STEMists are learning at an early age that going green is groovy. Whether it’s the type of family car they use, where their food is grown, or how their house is built, STEMists are being groomed to upgrade to an eco-friendly world. Solar power is no different! Even though architects have been using passive solar energy for centuries, solar panels are the newest, environmentally friendly, high solar energy designs hitting the architecture scene.
Here are some groovy solar panel architectural structures that are sure to light up your STEMists’ minds.
The rest area near Parachute, Colorado, USA may be in the middle of nowhere, but it has a hidden solar treasure. The rest stop has three photovoltaic flowers, each with custom frames that support its solar panels. The solar panels produce energy that is then used by the rest area. It’s a welcome site in a desolated part of I-70!
Located in Florida, this attraction ride opened in 1982 and boasts more than two acres of solar paneled roofing that powers the majority of the attraction. The panels produce enough energy to power 15 homes. Epcot Center is a theme park where families can experience firsthand science, technology, engineering, and math concepts through the exhibits themselves and the genius of Disney imagineers!
The largest solar-powered building in the world is located in Dezhou, Shangdong Province in northwest China.
Inspired by a sundial, the structure spans 75,000 square meters and houses a hotel, research facilities, and exhibition, meeting and training facilities. The structure was originally built to host the 4th World Solar City Congress meeting.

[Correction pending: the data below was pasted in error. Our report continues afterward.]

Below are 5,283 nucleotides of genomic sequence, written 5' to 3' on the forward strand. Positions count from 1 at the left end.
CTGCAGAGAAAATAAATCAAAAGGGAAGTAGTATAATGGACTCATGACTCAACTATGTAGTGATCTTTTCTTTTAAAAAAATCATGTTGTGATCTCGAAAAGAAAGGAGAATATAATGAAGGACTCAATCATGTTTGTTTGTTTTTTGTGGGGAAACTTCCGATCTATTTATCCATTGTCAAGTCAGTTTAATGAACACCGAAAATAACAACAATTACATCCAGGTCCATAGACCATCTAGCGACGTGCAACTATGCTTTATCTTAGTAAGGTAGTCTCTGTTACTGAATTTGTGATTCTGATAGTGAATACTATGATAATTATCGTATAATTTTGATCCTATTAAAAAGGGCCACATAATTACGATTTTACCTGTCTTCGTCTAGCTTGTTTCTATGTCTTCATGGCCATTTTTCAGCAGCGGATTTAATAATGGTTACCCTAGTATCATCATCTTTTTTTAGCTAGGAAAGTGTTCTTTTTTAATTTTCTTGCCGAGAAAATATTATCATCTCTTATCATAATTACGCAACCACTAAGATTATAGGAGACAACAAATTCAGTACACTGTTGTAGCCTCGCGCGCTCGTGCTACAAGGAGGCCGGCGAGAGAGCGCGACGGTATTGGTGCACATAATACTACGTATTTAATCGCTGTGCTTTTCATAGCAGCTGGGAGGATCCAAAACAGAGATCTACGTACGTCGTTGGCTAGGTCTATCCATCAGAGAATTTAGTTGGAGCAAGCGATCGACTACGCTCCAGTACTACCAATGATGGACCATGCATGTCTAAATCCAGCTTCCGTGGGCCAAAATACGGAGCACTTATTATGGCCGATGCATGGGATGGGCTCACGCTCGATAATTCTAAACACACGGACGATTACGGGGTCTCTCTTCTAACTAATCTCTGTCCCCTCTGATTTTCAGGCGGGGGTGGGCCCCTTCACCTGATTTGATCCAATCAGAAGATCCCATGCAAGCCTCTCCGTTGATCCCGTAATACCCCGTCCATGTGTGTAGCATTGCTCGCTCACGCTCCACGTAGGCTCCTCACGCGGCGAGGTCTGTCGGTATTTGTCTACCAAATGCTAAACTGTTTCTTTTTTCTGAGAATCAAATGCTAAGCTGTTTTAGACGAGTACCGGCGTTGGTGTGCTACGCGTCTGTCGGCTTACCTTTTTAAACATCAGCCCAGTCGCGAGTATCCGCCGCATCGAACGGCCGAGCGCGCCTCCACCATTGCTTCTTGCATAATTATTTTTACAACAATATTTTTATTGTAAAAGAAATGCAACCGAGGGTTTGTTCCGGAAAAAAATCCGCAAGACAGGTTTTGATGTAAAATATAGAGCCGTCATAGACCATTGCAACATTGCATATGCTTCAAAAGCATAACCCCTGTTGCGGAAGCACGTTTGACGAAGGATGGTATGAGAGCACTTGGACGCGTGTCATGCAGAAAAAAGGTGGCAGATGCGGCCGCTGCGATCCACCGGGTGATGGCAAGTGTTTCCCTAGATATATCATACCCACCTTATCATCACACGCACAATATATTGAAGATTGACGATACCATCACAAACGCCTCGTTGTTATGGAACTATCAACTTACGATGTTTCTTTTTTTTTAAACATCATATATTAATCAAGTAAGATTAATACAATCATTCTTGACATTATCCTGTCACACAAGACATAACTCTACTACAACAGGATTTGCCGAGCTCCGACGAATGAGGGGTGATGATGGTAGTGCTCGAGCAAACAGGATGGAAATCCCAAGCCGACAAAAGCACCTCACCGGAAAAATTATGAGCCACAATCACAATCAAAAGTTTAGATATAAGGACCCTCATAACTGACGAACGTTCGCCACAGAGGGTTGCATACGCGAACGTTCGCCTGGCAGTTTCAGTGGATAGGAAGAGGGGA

January 2014 marked the opening of the Blackfriars Railway Bridge in London— the largest solar bridge in the world! Blackfriars Bridge across the River Thames secures half its power from 4,400 roof-mounted solar panels and produces about 900,000 kWh of electricity.
#5. Solar Ark
The Solar Ark, located in Gifu, Japan, uses over 5,000 solar panels to collect over 630 kW. Built by Sanyo, the Ark is a solar-collecting structure built with substandard recalled monocrystalline cells. Why did Sanyo use the recalled cells?
According to their web site, they wanted to show their “sincere regret that this problem has occurred and to express our willingness and determination to both remember what happened and how important it is to maintain quality.” The Solar Ark provides visitors with a solar museum and multi-media exhibits, a solar lab and other rooms for environmental events.
Located in the Swiss Alps, the Monte Rosa Alpine Hut is a sustainable ultra-modern building. The high-tech hut soaks up the sun’s rays to produce an astounding 90 percent energy self-sufficient system!
Young STEMists are learning from the building of architectural structures used for everyday living.
These structures will certainly spark imagination and perhaps influence how they work out the experiments and engineering design challenge in the solar-themed Groovy Lab in a Box. Order your solar-themed box today!